Thanks everyone and sorry for the long story.

  2. #2
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    Where are you located?

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    Get expert careers advice and guidance on job applications, CVs and cover letters, interview tips, getting into university, and career planning.

  4. #4
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    Quote Originally Posted by BuildingMech88 View Post
    I have 10 years experience, recently obtained my EPA certificate, have already repaired and installed mini-split systems, own all my own tools and want to get picked up by a company but not as an apprentice. Is that possible?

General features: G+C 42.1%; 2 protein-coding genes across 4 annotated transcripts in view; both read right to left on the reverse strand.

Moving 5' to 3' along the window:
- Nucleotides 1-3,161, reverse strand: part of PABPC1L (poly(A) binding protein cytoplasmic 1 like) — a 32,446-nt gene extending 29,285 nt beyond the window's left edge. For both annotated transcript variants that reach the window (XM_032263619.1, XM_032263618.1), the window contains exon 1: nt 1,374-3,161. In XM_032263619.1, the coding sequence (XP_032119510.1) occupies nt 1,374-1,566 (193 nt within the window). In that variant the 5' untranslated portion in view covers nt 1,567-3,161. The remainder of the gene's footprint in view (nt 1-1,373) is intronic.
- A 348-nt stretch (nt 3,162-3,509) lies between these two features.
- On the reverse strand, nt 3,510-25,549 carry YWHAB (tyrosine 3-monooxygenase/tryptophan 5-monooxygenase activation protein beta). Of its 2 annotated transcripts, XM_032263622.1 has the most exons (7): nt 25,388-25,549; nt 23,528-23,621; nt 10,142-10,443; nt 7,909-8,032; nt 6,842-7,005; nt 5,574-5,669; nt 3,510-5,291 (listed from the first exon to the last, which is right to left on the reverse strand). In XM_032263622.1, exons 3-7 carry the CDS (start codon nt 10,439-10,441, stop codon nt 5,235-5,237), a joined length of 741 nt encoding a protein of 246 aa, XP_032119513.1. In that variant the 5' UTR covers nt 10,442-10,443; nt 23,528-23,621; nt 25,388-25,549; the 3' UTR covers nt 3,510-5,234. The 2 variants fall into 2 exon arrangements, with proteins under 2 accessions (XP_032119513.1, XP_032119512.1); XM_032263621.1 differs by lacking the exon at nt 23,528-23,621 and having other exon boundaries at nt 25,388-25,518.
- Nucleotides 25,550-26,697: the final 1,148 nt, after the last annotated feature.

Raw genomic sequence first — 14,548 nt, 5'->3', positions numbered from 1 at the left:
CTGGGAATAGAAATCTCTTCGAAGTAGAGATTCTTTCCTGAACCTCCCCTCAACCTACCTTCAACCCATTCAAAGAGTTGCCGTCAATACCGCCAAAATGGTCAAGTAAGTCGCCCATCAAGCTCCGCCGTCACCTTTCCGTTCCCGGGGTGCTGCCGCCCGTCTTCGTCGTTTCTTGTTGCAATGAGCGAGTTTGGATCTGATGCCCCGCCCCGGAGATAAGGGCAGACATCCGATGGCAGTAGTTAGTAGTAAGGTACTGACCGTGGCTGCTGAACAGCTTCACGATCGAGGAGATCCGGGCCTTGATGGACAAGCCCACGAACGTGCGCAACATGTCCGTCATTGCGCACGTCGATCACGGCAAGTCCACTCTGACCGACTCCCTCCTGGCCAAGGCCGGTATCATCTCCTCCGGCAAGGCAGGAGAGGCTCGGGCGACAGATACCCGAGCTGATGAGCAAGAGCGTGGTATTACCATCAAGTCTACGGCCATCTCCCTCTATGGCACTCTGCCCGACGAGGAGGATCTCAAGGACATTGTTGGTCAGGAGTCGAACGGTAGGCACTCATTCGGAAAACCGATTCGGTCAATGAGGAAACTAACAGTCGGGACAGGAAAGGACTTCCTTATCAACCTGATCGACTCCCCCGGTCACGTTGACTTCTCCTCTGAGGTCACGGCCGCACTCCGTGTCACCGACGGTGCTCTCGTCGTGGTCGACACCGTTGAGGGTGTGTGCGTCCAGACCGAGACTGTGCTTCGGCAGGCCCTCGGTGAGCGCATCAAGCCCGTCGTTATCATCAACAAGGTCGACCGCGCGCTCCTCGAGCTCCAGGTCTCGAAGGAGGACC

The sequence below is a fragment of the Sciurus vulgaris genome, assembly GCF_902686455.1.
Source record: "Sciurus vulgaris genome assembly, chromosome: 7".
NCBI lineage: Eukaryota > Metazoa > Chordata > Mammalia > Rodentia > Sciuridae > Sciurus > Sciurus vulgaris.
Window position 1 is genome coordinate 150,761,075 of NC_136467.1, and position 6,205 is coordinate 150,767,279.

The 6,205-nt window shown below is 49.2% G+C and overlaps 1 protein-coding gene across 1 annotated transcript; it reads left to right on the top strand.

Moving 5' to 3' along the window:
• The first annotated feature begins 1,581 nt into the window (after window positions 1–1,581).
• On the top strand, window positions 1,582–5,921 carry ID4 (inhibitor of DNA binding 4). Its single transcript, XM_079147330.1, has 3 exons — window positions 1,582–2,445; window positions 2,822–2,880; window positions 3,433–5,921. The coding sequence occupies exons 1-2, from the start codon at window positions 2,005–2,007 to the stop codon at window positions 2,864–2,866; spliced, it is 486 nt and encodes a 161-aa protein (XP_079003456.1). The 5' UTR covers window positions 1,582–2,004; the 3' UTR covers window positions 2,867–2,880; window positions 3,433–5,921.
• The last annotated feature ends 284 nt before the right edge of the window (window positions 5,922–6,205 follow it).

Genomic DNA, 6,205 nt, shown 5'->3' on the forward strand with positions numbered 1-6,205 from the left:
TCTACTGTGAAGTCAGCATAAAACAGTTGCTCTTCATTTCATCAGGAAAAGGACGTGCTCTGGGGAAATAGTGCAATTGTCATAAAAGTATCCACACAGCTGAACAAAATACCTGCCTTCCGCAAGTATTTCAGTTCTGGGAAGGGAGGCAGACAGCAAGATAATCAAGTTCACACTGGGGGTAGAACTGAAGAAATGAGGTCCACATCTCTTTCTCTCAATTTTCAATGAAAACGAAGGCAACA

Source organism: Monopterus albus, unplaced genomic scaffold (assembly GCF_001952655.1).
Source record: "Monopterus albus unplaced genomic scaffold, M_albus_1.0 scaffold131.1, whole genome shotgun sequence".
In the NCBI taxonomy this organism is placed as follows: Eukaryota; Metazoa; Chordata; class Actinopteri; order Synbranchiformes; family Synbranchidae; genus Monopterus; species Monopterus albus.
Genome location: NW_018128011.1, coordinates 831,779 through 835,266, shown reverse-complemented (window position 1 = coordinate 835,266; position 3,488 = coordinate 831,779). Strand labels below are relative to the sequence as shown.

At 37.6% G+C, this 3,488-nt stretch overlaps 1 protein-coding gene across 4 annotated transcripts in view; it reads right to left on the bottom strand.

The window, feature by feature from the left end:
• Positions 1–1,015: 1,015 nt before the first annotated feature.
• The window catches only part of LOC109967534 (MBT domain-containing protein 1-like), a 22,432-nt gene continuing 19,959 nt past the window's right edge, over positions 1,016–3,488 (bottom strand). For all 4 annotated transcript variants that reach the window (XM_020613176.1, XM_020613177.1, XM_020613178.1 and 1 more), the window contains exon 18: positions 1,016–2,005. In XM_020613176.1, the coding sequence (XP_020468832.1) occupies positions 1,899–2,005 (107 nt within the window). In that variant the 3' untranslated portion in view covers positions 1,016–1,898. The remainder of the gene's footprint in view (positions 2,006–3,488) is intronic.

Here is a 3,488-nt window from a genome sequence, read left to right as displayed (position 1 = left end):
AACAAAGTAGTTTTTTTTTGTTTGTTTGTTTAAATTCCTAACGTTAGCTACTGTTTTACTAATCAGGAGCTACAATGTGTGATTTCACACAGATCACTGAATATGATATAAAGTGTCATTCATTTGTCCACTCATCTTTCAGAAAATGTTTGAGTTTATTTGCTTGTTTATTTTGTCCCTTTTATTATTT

Thanks everyone and sorry for the long story.
    A UA apprentice makes more in his fifth year than many experienced non-union techs.
    [Avatar photo from a Florida training accident. Everyone walked away.]
    2 Tim 3:16-17

    RSES CMS, HVAC Electrical Specialist
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  5. #5
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    Quote Originally Posted by timebuilder View Post
    A UA apprentice makes more in his Third year than many experienced non-union techs.
    Fixed!

  6. #6
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    BuildingMech88
    You've left out a lot of information for anyone to give you a usable responce

    First thing to get into your head there are many things you do not know, we ALL learn every day